Styles of Leadership: Jobs and Lentz


An organizational leader plays a significant role in the success of an enterprise. The leadership style determines the level of employee commitment (Allio, 2013). Two leadership styles that influence organizational performance are autocratic and participative leadership. One of the renowned participative leaders is James Lentz the chief executive officer (CEO) of Toyota North America. On the other hand, one of the prominent autocratic leaders was Steve Jobs the former chief executive officer of Apple Incorporated. This article will discuss the leadership qualities of the two leaders and their effectiveness.

Overview of the Leaders

Steve Jobs

Steve Jobs exuded various qualities as an autocratic leader. According to Sonnenfeld (2013), Jobs was a visionary leader who ensured that employees embraced his vision. Jobs believed in realizing organizational goals at his pace. His authoritarian leadership style ensured that employees channeled their energy to organizational goals. Indeed, Apple would have not achieved its present success without Jobs’ authoritarian leadership. Employees always felt pressured to accomplish organizational goals. Sonnenfeld (2013) holds that Jobs exuded the quality of risk taking. Jobs “forced the employees to focus on the production of great technological products” (Sonnenfeld, 2013, p. 61). Sonnenfeld (2013) maintains that Jobs’ success did not emanate from his charisma but the risk-taking trait. As per Sonnenfeld (2013), Jobs was a demanding perfectionist. He believed in the realization of any dream and could stand for nothing less.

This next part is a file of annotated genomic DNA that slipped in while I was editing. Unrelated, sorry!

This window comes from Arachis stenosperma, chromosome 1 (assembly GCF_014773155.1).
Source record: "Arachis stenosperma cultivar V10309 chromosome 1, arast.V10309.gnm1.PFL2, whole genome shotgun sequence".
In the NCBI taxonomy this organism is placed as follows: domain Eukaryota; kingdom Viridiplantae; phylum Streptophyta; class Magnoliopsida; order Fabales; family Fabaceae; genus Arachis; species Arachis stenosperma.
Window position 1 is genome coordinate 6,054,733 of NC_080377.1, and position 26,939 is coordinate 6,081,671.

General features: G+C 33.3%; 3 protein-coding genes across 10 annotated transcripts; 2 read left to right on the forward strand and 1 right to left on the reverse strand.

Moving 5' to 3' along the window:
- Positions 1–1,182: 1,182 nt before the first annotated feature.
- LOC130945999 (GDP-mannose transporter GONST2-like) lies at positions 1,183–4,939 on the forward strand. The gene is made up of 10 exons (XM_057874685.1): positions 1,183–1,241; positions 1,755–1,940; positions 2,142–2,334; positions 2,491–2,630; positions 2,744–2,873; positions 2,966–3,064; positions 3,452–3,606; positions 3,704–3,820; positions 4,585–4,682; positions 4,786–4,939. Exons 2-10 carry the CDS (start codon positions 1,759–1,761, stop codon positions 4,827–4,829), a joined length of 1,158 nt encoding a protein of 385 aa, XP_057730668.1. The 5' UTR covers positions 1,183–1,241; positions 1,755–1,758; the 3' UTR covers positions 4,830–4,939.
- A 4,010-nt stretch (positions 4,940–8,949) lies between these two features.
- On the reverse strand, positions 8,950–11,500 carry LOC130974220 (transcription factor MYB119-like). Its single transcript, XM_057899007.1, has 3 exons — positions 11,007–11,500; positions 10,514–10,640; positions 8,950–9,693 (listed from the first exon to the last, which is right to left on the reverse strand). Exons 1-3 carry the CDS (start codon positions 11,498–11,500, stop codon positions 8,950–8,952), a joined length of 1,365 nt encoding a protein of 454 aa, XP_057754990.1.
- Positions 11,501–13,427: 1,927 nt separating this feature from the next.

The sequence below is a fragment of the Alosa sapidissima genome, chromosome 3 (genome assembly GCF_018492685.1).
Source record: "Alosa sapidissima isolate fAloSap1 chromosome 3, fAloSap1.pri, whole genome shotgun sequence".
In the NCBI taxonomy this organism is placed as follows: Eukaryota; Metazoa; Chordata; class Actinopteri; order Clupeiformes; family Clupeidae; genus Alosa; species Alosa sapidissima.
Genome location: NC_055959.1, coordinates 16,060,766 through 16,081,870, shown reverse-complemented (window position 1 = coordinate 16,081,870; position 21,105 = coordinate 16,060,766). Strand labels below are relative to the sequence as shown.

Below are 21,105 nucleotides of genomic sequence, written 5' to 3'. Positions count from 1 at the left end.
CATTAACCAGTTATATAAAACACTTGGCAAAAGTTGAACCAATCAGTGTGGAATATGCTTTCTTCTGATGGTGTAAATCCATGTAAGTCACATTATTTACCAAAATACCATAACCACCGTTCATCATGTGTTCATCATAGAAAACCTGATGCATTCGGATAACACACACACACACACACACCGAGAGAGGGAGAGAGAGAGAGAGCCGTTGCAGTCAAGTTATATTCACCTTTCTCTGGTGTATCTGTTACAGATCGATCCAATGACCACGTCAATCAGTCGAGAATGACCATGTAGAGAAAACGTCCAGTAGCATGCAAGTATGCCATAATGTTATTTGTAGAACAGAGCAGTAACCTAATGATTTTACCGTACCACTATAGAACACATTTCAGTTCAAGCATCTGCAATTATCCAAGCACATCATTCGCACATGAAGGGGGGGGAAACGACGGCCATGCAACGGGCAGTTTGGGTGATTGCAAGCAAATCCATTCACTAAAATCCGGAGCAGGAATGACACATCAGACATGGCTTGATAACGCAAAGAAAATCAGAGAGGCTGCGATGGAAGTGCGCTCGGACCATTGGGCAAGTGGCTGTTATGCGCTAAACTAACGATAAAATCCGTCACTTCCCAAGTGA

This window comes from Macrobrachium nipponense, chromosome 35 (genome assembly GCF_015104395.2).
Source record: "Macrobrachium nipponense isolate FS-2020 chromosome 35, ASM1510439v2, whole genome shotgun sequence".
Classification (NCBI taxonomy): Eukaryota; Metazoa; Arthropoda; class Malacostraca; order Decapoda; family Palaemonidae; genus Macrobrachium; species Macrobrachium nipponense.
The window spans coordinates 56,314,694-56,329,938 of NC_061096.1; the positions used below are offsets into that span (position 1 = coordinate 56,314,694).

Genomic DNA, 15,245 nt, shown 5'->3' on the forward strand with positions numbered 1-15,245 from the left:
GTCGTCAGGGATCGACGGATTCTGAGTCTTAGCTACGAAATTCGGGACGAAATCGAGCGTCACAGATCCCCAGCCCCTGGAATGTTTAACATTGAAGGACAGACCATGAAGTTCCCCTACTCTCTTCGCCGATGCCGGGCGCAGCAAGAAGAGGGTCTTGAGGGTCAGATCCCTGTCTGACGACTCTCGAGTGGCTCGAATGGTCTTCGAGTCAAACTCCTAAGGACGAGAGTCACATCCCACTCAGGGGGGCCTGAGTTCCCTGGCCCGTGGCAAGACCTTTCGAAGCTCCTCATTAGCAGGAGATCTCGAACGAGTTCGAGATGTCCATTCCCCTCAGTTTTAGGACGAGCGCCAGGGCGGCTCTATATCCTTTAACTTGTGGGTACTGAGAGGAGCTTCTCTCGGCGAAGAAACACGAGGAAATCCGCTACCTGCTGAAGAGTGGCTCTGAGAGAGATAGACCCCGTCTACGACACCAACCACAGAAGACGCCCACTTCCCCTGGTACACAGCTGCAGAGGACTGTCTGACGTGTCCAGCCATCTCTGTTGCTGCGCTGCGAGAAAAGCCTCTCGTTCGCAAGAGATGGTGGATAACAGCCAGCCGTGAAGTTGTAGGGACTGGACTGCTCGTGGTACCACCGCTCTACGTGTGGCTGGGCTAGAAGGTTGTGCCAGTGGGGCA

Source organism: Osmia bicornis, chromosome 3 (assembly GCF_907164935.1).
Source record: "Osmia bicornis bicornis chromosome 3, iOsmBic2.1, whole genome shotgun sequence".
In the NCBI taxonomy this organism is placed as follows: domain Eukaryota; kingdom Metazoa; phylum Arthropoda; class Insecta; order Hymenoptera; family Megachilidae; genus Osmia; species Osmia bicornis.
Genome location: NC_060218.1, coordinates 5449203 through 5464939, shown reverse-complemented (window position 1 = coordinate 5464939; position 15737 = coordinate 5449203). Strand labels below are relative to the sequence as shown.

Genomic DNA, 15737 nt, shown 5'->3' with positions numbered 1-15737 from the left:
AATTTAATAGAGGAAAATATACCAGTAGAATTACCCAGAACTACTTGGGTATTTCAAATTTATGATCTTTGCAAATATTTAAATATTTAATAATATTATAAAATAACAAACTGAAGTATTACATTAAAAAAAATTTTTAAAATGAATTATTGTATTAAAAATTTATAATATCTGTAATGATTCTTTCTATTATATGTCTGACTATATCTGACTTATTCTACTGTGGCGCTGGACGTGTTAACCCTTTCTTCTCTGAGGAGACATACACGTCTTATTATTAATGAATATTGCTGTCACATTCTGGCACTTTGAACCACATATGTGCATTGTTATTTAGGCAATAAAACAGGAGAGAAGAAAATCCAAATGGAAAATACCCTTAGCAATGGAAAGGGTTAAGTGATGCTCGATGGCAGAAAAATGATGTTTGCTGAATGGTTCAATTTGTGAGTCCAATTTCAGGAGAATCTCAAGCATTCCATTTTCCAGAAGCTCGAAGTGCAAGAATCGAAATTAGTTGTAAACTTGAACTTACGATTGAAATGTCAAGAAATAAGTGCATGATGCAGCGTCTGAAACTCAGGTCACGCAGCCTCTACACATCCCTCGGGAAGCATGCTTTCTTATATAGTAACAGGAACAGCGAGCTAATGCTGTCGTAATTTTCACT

James Lentz

James Lentz displayed many qualities of a participative leader. According to Huang, Iun, Liu, and Gong (2009), he is open to suggestions. He involves managers and other employees in decision-making. James acknowledges the presence of numerous approaches that could facilitate the success of Toyota Company. Consequently, he welcomes workers to give suggestions on leadership issues. James is ever involved in the daily operations of the company. He always comes out to defend the company in times of crisis (Huang et al., 2009). For instance, when Toyota Company recalled millions of cars, James came out to defend the company. He responded to customers’ complaints and reassured them that the company was doing all it could to resolve the problem.

Most Effective Leader

Steve Jobs was the most successful leader of the two. Through autocratic leadership, Jobs managed to influence employees to rally behind his vision. He ensured that workers bought into his ideas. Eventually, he was able to create a “high purpose for the company that excited Apple employees” (Sonnenfeld, 2013, p. 65). Jobs built an excellent rapport with staff. In spite of his authoritarian leadership, employees believed in his abilities. He was exceptional in promotion and product design.

Strengths and Weaknesses of Steve Jobs